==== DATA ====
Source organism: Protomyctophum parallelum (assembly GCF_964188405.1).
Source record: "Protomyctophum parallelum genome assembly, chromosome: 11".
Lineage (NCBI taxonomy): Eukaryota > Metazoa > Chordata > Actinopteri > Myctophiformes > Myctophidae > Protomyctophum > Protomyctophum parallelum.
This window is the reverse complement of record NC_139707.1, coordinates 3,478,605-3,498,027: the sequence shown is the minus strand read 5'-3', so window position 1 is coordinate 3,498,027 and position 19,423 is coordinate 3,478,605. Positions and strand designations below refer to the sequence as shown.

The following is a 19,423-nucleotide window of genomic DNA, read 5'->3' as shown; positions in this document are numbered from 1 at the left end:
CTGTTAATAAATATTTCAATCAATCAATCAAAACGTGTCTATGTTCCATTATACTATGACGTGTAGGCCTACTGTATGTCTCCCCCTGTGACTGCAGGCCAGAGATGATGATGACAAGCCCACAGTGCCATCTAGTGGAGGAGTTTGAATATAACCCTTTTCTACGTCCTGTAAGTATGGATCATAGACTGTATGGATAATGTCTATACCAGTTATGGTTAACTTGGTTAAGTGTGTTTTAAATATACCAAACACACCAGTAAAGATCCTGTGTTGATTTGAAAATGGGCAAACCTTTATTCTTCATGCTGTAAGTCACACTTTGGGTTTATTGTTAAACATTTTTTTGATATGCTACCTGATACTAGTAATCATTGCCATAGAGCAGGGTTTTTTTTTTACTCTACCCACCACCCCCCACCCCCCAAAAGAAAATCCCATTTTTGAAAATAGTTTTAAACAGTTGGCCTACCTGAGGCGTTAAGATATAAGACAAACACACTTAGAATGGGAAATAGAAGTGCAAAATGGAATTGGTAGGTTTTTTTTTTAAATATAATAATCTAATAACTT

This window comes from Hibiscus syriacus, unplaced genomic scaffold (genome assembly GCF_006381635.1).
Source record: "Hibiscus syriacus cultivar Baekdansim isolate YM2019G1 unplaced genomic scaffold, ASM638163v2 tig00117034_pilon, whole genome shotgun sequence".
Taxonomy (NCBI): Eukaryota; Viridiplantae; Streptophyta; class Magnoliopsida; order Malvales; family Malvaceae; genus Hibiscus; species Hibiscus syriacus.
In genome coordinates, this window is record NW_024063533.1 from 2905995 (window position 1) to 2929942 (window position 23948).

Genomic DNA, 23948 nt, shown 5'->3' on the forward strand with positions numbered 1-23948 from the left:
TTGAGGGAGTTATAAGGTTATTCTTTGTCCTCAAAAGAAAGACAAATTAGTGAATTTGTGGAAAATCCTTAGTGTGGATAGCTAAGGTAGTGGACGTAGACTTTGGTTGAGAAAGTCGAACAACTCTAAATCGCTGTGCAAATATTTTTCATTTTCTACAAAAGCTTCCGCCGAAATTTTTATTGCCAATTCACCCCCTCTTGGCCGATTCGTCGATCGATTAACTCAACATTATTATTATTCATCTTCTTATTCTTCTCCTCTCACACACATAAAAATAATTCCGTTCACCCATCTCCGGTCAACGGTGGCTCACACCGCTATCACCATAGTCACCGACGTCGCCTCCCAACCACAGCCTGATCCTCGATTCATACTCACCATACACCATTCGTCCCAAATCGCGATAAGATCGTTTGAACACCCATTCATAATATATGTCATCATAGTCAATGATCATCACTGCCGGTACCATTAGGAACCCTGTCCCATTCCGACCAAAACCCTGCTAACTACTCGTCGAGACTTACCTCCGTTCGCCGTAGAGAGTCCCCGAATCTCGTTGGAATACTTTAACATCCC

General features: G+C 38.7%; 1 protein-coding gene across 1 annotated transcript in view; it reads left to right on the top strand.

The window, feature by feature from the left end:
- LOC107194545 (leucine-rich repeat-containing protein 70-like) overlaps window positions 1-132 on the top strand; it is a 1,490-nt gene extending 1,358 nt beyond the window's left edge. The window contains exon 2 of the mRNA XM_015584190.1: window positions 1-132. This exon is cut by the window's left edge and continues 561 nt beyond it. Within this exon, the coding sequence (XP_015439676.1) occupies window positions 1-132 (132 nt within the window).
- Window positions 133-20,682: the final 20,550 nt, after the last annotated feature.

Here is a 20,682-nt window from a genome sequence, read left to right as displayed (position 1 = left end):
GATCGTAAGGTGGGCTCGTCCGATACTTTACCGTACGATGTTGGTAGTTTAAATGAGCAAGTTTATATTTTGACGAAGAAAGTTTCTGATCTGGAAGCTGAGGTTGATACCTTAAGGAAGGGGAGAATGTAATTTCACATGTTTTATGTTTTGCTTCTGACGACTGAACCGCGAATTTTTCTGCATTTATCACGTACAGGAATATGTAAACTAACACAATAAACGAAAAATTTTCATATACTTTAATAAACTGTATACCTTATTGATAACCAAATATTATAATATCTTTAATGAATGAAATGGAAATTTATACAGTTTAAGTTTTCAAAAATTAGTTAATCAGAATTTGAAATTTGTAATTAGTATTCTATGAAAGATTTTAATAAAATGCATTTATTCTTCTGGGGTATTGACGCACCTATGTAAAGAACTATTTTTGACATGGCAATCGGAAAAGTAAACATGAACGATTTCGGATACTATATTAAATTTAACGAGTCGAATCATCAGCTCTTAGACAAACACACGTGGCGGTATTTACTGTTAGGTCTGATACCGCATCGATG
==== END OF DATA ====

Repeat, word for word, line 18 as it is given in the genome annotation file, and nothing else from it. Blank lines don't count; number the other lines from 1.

GATCGTAAGGTGGGCTCGTCCGATACTTTACCGTACGATGTTGGTAGTTTAAATGAGCAAGTTTATATTTTGACGAAGAAAGTTTCTGATCTGGAAGCTGAGGTTGATACCTTAAGGAAGGGGAGAATGTAATTTCACATGTTTTATGTTTTGCTTCTGACGACTGAACCGCGAATTTTTCTGCATTTATCACGTACAGGAATATGTAAACTAACACAATAAACGAAAAATTTTCATATACTTTAATAAACTGTATACCTTATTGATAACCAAATATTATAATATCTTTAATGAATGAAATGGAAATTTATACAGTTTAAGTTTTCAAAAATTAGTTAATCAGAATTTGAAATTTGTAATTAGTATTCTATGAAAGATTTTAATAAAATGCATTTATTCTTCTGGGGTATTGACGCACCTATGTAAAGAACTATTTTTGACATGGCAATCGGAAAAGTAAACATGAACGATTTCGGATACTATATTAAATTTAACGAGTCGAATCATCAGCTCTTAGACAAACACACGTGGCGGTATTTACTGTTAGGTCTGATACCGCATCGATG